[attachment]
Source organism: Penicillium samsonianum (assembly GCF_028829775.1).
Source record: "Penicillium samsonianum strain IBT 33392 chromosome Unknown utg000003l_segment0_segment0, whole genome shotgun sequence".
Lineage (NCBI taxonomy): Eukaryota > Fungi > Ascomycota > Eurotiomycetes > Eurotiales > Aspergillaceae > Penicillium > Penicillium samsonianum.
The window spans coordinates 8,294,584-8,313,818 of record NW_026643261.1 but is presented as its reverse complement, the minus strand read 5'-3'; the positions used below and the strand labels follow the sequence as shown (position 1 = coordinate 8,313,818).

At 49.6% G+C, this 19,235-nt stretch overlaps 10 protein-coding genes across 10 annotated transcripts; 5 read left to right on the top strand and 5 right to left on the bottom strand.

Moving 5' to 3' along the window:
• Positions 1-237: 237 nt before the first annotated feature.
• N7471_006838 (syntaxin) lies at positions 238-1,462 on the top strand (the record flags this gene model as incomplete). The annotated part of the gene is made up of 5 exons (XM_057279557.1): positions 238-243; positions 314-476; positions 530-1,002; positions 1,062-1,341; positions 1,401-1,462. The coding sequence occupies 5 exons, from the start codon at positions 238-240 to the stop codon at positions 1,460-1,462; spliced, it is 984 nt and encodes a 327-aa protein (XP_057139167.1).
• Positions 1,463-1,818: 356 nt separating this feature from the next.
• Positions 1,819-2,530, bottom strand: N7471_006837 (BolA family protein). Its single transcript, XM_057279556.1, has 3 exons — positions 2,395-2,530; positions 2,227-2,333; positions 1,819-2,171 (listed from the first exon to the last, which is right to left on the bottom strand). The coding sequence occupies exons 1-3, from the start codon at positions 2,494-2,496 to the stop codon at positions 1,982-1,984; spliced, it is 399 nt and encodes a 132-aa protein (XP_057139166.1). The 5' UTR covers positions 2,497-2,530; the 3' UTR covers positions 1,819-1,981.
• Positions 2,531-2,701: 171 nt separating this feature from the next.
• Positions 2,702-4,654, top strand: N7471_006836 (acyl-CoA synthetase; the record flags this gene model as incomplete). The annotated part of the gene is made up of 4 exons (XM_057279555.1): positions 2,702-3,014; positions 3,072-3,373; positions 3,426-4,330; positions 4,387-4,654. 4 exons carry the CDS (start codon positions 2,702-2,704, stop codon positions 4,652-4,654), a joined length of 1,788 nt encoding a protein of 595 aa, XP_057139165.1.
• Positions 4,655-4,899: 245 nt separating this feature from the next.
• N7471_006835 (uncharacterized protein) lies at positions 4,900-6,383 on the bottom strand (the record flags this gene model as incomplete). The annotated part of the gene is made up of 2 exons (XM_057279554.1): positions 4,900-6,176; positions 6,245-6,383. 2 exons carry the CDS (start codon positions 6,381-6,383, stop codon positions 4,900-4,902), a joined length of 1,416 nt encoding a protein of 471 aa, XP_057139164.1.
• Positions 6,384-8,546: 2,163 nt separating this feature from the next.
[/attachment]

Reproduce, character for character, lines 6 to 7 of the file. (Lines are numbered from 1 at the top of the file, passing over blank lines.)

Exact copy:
Moving 5' to 3' along the window:
• Positions 1-237: 237 nt before the first annotated feature.